He smiled and said yes, looking very confused because I’m known for discouraging people from walking around at night and I don’t leave my house when it’s raining.

“Well there is a big big big big big insect in my room and I will die. Can you help me?” -Me 

He goes back in the house to get his shoes and I instantly groan inside because now the whole family will know, which means the concession will know, which means everyone in village will know about tonight.

My mom comes out and asks what is it? What did I see? Her face grows a little concerned when she sees me in my praying hands covering my face stance (That I subconsciously go in apparently when I feel extreme fear or anxiety) which reflecting on makes me look quite serious and withdrawn and probably a little frightening  especially since I’m always laughing and smiling.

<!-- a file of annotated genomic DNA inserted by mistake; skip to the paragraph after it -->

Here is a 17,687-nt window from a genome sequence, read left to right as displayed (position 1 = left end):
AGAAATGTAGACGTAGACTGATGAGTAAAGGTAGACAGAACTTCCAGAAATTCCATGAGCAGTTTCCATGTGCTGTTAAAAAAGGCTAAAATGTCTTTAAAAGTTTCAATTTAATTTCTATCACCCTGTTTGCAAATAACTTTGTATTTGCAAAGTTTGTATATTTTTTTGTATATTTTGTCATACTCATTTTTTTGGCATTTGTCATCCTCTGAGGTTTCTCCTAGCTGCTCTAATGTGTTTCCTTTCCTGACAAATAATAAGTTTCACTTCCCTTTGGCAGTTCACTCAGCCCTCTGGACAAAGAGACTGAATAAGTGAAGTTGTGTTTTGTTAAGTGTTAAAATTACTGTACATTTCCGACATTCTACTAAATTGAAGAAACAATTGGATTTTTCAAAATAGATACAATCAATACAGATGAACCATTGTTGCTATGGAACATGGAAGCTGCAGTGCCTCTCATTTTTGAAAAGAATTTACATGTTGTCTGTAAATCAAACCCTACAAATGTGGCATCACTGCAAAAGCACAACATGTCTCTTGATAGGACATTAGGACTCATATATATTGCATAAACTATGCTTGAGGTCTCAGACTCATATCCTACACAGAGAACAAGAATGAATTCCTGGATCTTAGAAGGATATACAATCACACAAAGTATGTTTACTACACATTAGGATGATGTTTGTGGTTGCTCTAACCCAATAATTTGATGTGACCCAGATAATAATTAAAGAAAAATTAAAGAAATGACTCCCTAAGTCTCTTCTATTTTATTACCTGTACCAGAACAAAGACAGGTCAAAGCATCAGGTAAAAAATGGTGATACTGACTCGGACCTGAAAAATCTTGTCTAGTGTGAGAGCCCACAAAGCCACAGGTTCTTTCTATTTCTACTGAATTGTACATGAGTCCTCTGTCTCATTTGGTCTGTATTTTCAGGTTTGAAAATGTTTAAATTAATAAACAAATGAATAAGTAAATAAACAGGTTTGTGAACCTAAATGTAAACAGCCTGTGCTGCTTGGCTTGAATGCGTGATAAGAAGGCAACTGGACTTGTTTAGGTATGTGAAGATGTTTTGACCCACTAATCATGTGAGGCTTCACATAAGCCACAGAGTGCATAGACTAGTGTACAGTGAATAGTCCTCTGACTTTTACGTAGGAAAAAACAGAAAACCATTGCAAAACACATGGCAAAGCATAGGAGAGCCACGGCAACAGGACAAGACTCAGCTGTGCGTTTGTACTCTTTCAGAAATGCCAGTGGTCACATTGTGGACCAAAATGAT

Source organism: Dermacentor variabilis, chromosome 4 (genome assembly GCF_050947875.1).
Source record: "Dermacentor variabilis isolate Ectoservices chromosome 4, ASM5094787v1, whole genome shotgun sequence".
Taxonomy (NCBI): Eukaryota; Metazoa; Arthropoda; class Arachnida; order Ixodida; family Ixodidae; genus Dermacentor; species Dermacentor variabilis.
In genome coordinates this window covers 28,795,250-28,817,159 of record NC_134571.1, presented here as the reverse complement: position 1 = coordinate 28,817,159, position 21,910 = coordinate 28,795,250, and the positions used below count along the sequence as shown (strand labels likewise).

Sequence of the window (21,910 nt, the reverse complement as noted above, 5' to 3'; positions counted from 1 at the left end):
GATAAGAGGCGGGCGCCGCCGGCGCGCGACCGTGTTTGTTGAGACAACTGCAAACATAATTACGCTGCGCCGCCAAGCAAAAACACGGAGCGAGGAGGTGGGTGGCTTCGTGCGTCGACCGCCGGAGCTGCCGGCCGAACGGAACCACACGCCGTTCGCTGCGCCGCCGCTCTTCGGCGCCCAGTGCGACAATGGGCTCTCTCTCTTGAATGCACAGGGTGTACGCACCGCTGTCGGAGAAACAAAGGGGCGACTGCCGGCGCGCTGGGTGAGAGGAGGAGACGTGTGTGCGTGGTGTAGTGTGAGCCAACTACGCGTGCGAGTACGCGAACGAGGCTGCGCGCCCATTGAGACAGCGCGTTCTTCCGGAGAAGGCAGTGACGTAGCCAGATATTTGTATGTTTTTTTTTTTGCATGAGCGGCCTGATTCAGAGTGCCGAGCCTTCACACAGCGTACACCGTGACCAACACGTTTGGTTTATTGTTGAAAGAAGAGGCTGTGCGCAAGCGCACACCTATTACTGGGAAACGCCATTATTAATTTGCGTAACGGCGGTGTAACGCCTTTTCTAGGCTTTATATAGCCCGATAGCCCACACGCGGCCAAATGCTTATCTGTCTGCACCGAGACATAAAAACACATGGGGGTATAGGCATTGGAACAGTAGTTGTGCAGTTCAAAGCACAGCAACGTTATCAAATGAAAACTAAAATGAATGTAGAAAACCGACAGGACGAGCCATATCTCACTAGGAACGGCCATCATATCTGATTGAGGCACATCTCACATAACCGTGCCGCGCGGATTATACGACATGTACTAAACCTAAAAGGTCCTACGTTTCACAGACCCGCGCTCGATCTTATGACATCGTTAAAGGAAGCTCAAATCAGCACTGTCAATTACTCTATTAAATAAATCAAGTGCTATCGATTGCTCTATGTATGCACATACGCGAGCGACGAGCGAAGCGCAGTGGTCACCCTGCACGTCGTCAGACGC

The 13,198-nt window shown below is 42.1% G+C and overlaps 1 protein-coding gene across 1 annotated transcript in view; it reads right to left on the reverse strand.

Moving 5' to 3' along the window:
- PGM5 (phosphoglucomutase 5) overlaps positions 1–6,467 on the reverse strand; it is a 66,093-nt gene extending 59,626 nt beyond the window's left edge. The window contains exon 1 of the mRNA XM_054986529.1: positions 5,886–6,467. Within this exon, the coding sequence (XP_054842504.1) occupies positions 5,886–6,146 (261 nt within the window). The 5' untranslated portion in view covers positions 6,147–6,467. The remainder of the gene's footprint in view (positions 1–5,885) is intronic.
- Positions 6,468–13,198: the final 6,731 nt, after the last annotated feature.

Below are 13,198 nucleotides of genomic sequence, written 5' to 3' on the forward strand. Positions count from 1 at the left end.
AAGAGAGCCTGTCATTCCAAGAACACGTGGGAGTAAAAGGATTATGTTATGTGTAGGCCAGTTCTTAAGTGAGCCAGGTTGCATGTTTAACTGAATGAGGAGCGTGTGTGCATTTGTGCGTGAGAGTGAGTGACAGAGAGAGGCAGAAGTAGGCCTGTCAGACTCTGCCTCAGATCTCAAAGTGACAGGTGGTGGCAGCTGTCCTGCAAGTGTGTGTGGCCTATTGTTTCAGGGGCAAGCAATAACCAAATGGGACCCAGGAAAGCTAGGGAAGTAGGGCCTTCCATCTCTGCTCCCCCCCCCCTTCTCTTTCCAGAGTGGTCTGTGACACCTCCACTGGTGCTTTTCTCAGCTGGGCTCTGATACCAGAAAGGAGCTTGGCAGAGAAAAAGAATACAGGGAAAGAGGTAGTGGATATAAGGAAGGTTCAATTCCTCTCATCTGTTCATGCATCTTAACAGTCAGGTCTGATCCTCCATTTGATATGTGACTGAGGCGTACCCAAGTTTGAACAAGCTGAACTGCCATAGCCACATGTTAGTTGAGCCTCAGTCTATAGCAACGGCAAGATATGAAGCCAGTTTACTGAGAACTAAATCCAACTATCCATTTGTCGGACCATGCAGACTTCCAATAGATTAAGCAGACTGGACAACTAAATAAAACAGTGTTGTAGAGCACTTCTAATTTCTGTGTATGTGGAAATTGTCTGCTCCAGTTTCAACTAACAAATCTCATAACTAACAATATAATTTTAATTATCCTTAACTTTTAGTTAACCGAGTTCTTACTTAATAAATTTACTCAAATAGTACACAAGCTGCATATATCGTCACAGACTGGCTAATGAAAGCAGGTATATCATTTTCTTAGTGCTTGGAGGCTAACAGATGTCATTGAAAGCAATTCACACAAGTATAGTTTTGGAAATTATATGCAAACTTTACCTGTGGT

“I don’t know. A monster?”- Me 

10 second trek back to my house. 

“Keep your shoes on.”, I say making sure my best line of defense is fully prepared for battle.

I scurry to my hallway so I can just barely see the monster posted on my bedroom wall and I whisper, “There!”


I can’t deal man… 

Blast of Benin #6

I ate fresh peanuts for the first time. I didn’t realize that I’ve never had fresh peanuts before coming to Benin. They’re always dry roasted and lightly salted. I definitely prefer fresh peanuts over the other ones. The roasted ones are always too dry for me and I can’t eat more than like 5. When I first tried it I didn’t know it would be covered in white skin lol

 “ummm do I just peel this white stuff off or do I eat it… Oh why is it damp?”

“You’ve never eaten Peanuts before?!”

A Biia journey doing Biia things in a Biia world